"When Are You Giving Us a Grandchild?": Tips for Talking Fertility with Family
When my mother asked me “When am I going to hear the pitter patter of little feet?” it absolutely crushed me. She meant well, but I hadn’t told her the full extent of my fertility journey. I just couldn’t tell her that now my husband and I were spending our evenings looking through profiles from the top egg donor agencies to find our perfect egg donor. I know in my heart that my parents want the best for me, but the guilt of not being able to bring that joy into their lives left me feeling so bad…
- Sarita, Donor Concierge client aged 40
Many of us have been on the receiving end of questions like “When are you going to settle down?” and “When are you two going to give us grandchildren?” And this time of year, when we get together to celebrate the holidays (even on a video call), awkward questions from relatives can leave us feeling a little raw, vulnerable and sad. Sarita told me that not being able to have her mother’s grandchild also left her with feelings of shame and guilt.
Here are our 3 tips for dealing with intrusive questions, especially when you’re navigating the egg donor process or figuring out how to find a surrogate.
You’re not obligated to share
Everyone dealing with fertility issues has a different journey, and there are different stages we must go through to get to a place of acceptance. You might be reeling from a recent diagnosis, or you could be pregnant via surrogacy. No one’s situation is the same! Acknowledge where you are and what your comfort level is. Are you excited about your journey and eager to share? Or are you dreading the questions from naive kids and nosey aunts?
We love our families, but you are not obligated to talk about your fertility outside of the doctor’s office. Once you gauge your own comfort level and set your boundary, you’ll feel more prepared for those awkward conversations.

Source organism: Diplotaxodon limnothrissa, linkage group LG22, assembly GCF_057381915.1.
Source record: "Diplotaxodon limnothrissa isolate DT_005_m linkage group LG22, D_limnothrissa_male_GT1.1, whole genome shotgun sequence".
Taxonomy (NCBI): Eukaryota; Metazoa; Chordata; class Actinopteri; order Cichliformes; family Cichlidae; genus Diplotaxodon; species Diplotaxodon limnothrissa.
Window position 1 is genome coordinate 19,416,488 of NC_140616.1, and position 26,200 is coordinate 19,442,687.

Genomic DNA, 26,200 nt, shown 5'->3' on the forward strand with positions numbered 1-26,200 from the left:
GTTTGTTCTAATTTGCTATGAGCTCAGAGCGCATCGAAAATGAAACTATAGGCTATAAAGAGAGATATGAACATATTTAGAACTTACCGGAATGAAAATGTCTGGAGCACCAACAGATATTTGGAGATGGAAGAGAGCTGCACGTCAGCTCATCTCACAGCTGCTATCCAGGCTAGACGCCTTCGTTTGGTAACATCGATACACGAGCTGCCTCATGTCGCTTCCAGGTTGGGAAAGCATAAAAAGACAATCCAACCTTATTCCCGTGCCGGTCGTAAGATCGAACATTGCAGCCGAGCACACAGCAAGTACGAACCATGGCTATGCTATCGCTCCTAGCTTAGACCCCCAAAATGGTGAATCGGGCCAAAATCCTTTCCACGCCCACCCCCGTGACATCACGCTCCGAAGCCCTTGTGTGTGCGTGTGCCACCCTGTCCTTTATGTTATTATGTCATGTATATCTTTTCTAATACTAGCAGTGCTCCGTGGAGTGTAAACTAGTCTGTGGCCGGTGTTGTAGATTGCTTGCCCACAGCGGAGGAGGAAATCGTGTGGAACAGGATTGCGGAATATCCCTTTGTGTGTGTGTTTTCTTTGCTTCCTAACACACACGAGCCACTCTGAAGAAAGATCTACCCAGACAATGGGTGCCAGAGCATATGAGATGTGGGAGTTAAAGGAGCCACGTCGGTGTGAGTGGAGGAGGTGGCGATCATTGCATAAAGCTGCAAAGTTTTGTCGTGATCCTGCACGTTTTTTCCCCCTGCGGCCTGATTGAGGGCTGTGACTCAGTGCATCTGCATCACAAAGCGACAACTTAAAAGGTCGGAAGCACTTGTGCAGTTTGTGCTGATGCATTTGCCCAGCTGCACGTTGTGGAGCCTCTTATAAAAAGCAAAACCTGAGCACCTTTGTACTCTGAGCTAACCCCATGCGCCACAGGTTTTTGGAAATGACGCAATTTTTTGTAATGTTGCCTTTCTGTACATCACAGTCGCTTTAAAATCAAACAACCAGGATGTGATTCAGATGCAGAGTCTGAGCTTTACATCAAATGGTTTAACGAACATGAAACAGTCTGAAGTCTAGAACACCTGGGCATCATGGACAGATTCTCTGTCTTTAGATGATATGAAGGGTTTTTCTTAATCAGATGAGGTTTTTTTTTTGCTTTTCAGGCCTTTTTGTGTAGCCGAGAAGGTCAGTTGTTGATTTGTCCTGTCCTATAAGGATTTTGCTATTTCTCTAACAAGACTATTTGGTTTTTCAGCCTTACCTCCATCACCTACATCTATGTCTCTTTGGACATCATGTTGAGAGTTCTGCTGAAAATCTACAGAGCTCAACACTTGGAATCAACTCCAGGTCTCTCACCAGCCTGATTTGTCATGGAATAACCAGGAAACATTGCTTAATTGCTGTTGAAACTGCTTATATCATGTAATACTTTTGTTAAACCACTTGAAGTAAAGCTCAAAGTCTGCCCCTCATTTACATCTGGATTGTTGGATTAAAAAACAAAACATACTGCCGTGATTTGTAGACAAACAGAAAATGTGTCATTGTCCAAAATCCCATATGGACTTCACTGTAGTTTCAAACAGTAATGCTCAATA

Plan your response
If you’ve already opened up to your family about your fertility or have an exciting update to share, then you might not need to think about these conversations in advance. For those of us who are not happily expecting, however, it might be a different story.
Hopefully by now, most people know not to ask potentially sensitive questions. But regardless of your family’s likelihood of prying, you can plan a few responses. Whether it’s a breezy, “Don’t worry, we’re trying!” or “We’re working on that,” or a more serious, “We’d actually love to talk about this in depth – I’ll give you a call next week!” – having something in your back pocket will help you feel more comfortable participating in family-focused chats.
Recruit some backup
If you foresee the conversation going deep into the “Why haven’t you two had kids yet?” territory, or if you are just not comfortable deflecting, it can help to recruit some backup. If you have a spouse, planning what you’re both emotionally prepared to share is key. And it can be useful to rope someone else – a parent or a trusted cousin – into your planning. Just in case things go awry, having someone else to casually steer the conversation elsewhere is handy!
And remember, it’s okay to say you’d rather not talk about it right now. You could say, “It’s been a tough year and we’re hoping for some good news”, or “you’ll be the first to know.” Don’t feel awkward pushing back – a quick but firm response like this will ensure they get the message!
The holiday season is a time for you to celebrate the way you see fit, whether you want to share about your fertility story or keep it private. This season is already fraught with emotion – joy, love, reflection, and stress – and can be painful enough for those who are trying to build a family. And too often, well-meaning friends and relatives love to offer advice that just isn’t helpful.
If you’re struggling, check out our resources list or feel free to schedule a consultation with our case managers. No matter where you are on your journey, we hope that this holiday season is a time of peace and love.